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Women farmers embrace changing roles

March 18, 1997


Staff Writer, Waynesboro

CHAMBERSBURG, Pa. - Before Linda Martin could go to the Women in Agriculture conference Tuesday morning, she had to get up at 3:15 a.m. and help milk over 80 cows on the family's Fayetteville, Pa., dairy farm, get her 16-year-old son off to school, bake a batch of brownies, and throw a load of laundry into the washing machine.

By 8:30 a.m., Martin had arrived at the Chambersburg Holiday Inn with nearly 40 other women in similar situations from Franklin and surrounding counties to attend the day-long conference and workshops sponsored by Protiva, a unit of Monsanto Company.

"It's a nice day out for women who are tied down to the farm," said Rebecca Brechbill, the wife of a Chambersburg dairy farmer.


Brechbill, who has five children ranging in ages from 2 to 15, said that in order to attend the day's conference, she did all of the household laundry on Monday and did the family's grocery shopping at 11 p.m.

After a few hours of sleep, Brechbill woke up early Tuesday morning to feed her children breakfast and get them organized for school before getting herself ready.

"My day started last night," Brechbill said.

The conference offered a twist to the lives of women in the dairy industry who normally have to stay home to work on the farm while their husbands attend meetings and conferences.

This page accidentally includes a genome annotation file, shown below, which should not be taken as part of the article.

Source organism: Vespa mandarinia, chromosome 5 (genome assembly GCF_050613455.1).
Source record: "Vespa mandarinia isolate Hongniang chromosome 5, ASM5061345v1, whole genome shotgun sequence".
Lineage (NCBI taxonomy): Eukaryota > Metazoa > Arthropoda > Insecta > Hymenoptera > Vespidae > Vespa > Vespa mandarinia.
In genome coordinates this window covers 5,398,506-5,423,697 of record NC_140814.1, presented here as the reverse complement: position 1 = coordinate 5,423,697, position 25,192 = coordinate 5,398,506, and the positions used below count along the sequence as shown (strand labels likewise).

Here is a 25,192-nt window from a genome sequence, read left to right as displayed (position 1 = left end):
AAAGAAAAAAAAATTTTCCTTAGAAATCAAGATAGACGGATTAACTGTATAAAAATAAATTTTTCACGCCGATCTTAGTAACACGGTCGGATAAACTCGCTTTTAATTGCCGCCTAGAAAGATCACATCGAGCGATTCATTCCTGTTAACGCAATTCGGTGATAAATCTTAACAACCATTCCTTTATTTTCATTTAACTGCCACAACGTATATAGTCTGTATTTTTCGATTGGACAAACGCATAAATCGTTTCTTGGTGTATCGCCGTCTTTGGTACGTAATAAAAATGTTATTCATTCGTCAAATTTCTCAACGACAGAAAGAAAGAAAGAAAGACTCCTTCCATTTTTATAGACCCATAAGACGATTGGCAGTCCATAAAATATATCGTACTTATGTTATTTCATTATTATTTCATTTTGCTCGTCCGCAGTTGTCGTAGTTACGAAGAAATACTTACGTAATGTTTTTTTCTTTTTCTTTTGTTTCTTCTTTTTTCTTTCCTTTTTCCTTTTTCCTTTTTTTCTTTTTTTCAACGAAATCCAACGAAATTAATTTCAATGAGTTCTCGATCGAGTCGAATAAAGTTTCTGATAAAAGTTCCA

"The dairy industry is changing," said Beth Moore, marketing assistant at Monsanto. "Women are becoming more of a partner in the farm as a business,"

Besides helping with the day-to-day farming operations, most of the women in attendance said they also do the bookkeeping for the businesses.

"It's not just a lifestyle anymore," Moore said. "Women are very much a part of the decision-making process on the farm."

Lisa Mellott, of Mercersburg, Pa., said her husband, Stephen, encouraged her to go to the conference, even though she balked at first because she said she doesn't have enough time.

"He told me I needed to get out," Mellott said.

Like others, Mellott was out at the barn by 4:45 a.m. Tuesday to milk their 100 cows before her 15-year-old daughter relieved her.

Mellott then fed the animals and took care of nearly 20 calves before she could break to see her three children off to school.

She'll do it all over again as soon as she gets home from the conference, in addition to preparing dinner for her husband and three children.

Luanne Horst of Chambersburg was up at 5 a.m. to get a start on milking the cows.

She could break away a little earlier to attend the conference since her three daughters, ages 12, 16 and 18, take turns helping out on the farm.

"I just wanted to better inform myself and be with other farm women today," Horst said.

Part of the conference included a time management session that focused on the balance as wife, mom and dairy partner.

"We all have the same amount of time. It's how we spend it that's important," said Dr. Lisa Holden, assistant professor at Penn State Dairy and Animal Science Extension.

Holden told the group they should set goals, make a schedule, make appointments, use the calendar and plan ahead to help maintain a balance in their lives.

In order to stay focused, Holden suggested the women should work on getting the priorities done first and learn to make choices with what's remaining.

"Sometimes you have to let go of things," Holden said. "Learn to say no. There are some things that may not be that important to you. You don't have to do them."

The conference also included sessions on agricultural updates, farm finances, and workshops on animal care and tips on cooking 30 half-hour meals.

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